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Possible Duplicates:
implementing a compiler in “itself”
Bootstrapping a language

How can you write a compiler in the same language as the language you're writing that compiler for? Isn't that sort of recursive?

Edit: This may be deleted, but otherwise... :

How to bootstrap:

Why to bootstrap:

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marked as duplicate by Phil Ross, dmckee, Michael Mrozek, Robert Harvey, bernie Jun 8 '10 at 15:43

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I wonder how often people implement compilers for mainstream languages using esoteric ones. –  JAB Jun 8 '10 at 15:33
    
@Phil Ross - wow, thanks, how'd you find that? wasn't sure how to search :) –  froadie Jun 8 '10 at 15:36
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I searched for compiler bootstrapping using the search box in the top right. –  Phil Ross Jun 8 '10 at 20:59

6 Answers 6

up vote 13 down vote accepted

Generally the first version of the compiler is written in a different language, and then each subsequent version is written in that language and compiled with the older version. Once you've compiled version x with version x-1, you can use the newly built version x to recompile itself, taking advantage of any new optimizations that version introduces; GCC does its releases that way

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+1 I've built a simple Lisp interpreter in JAVA. –  Achilles Jun 8 '10 at 15:30
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so... why can't you just use the first version of the compiler? Why would you want a double-level compiler? –  froadie Jun 8 '10 at 16:08
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@froadie You mean why not compile every version with version 1? Usually new versions of a compiler generate better machine code than the previous versions, so building with the newest version will make the compiler itself as fast/efficient as possible. Also if the language itself is changing and you want to use those newer features in the compiler's source code, you'll need to build with a more recent version –  Michael Mrozek Jun 8 '10 at 20:36
    
@MichaelMrozek that's pretty cool, are you saying that all languages derive from assembly? –  CMCDragonkai May 28 at 14:21
    
@froadie see this q bootstrapping-a-compiler-why? –  nawfal Jul 23 at 7:50

It is. You usually need a bootstrap version of the language either compiled or interpreted from another language.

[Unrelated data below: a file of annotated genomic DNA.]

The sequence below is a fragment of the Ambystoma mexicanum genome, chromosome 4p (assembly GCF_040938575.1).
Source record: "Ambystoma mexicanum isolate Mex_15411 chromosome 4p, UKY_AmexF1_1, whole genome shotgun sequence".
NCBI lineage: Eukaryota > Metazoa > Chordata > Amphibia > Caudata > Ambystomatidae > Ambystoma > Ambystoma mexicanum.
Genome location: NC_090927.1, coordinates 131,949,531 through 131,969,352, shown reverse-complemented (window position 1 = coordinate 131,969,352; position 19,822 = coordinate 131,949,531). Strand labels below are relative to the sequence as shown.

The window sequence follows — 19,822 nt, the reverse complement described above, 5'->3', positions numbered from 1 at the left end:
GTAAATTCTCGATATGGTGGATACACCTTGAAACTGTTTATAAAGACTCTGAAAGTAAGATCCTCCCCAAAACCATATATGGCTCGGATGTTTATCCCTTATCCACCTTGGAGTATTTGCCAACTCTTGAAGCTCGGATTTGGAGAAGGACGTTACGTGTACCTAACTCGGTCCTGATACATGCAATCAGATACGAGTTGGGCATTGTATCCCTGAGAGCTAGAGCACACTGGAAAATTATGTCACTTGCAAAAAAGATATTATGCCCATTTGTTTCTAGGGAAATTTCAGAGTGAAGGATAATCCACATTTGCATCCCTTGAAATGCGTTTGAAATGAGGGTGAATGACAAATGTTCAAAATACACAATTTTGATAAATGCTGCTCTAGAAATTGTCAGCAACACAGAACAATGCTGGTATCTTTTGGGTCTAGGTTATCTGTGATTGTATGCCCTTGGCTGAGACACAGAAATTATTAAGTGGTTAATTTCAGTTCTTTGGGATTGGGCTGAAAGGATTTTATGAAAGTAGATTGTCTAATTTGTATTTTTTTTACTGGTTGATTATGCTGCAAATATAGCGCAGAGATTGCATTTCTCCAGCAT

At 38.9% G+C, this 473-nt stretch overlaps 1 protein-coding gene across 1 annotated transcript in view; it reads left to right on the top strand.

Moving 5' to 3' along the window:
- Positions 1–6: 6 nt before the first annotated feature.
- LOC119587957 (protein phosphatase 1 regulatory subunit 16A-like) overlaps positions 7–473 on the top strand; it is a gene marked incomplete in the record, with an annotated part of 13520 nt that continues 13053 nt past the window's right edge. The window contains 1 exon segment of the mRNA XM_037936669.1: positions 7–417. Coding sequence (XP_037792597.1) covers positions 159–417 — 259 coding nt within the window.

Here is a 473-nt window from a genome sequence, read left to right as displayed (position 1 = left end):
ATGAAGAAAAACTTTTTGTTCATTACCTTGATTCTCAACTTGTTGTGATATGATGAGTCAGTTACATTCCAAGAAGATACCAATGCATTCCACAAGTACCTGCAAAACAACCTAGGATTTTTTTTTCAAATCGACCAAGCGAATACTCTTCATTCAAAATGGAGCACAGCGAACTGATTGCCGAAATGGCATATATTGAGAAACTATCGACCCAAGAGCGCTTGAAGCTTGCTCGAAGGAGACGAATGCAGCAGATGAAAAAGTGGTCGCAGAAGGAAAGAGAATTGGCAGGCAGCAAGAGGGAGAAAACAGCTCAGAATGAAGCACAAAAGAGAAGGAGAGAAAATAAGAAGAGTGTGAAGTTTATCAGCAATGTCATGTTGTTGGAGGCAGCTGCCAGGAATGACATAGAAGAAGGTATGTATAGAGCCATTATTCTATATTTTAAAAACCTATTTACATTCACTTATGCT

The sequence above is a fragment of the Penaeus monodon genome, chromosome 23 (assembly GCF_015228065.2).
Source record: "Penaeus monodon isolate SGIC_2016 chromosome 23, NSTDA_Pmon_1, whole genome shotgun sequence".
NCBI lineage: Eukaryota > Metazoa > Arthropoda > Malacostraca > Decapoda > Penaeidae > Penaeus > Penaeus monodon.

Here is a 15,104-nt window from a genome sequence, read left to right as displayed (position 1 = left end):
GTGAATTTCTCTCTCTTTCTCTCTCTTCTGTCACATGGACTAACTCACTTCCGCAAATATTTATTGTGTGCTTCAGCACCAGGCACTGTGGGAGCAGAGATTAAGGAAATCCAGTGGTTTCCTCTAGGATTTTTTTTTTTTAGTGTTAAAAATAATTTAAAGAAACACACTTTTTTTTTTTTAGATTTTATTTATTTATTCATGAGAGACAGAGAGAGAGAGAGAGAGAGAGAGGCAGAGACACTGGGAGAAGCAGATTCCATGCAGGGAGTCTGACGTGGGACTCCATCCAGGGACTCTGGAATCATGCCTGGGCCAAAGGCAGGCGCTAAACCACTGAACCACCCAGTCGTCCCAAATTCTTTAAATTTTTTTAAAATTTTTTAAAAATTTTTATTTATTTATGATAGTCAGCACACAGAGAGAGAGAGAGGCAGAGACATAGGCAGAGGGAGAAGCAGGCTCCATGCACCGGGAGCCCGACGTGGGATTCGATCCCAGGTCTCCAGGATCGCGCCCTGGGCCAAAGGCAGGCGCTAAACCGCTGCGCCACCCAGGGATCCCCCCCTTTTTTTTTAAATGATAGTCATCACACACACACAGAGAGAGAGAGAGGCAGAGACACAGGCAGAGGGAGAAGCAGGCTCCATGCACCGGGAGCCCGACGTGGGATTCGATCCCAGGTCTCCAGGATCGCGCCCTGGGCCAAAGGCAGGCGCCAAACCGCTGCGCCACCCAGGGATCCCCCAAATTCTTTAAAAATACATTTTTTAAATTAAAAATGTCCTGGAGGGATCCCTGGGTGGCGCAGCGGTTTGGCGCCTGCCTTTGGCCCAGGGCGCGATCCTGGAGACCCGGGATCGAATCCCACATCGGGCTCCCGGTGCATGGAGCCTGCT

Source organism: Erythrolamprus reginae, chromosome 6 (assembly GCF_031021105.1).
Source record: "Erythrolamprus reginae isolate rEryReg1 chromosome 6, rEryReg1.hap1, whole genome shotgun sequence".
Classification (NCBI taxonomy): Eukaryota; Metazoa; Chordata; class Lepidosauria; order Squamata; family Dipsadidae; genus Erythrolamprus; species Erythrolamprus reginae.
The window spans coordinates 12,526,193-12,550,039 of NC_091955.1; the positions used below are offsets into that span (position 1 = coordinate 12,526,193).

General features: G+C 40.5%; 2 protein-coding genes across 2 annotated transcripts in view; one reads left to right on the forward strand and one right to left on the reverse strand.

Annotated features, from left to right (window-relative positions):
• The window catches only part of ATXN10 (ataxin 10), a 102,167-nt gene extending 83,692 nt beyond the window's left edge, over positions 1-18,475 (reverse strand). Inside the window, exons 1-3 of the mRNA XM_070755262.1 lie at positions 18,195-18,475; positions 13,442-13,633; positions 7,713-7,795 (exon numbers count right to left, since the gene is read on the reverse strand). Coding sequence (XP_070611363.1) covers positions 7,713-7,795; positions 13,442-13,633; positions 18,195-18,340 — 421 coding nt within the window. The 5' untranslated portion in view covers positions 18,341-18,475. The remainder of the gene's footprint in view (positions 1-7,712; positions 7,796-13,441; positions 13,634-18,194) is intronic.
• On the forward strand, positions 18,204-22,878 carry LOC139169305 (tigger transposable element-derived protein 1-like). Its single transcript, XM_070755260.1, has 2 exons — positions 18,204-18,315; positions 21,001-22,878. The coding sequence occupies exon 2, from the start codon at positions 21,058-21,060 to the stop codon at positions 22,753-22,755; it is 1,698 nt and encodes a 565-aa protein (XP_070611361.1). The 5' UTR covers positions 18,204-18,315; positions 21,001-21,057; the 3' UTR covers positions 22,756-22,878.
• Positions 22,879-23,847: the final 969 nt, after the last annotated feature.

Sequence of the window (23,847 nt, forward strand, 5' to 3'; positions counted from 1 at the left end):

And to bend your mind a little more, years ago I read the history of a Pascal compiler written as a grad student project. It written in Pascal and compiled with the system's built-in Pascal compiler. Eventually, it was good enough to replace the system's built-in Pascal compiler. Unfortunately, they found a bug in code generation, but the fix for the code generator triggered the bug in the compiler, generating a bad compiler. To fix it required hand-patching the binaries from the installed compiler to then apply the patch to the source to replace itself.

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It's only a problem for the very first version ever. Once I have V1.0 of the compiler working I can write V2.0 in my language and use the V1.0 compiler to compile it. Then I can write V3.0 and use V2.0 to compile that, use V3.0 to compile V4.0 and so on.

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The first pass of the compiler is normally written in something else until the language is well-formed enough to be able to compile it's own compiler, then you can get into the x is written in x.

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At the very beginning, the real first compiler of that language, was written not in that language of course. Very second could be written in that language. Moreover, given a spec of a language, you can implement a basic core in a bootstrap compiler, and then write the full compliant compiler in that language using the subset understood by the "bootstrap" compiler. Second generation compilers can forget "bootstrap" compiler too.

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At some point, you need a compiler (or interpreter) written in a different language. But it doesn't need to be efficient and can be done in a language that makes parsing and prototyping easy (LISP is popular). Once you have used this to compile the "self-compiler", you can discard it and use the result.

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Not necessarily. The very first "compiler" can also be a human, in which case you do not need a bootstrap compiler in a different language at all. This is how the first compilers for most of Niklaus Wirth's languages were written: he basically assigned them to his students :-) –  Jörg W Mittag Jun 8 '10 at 17:51

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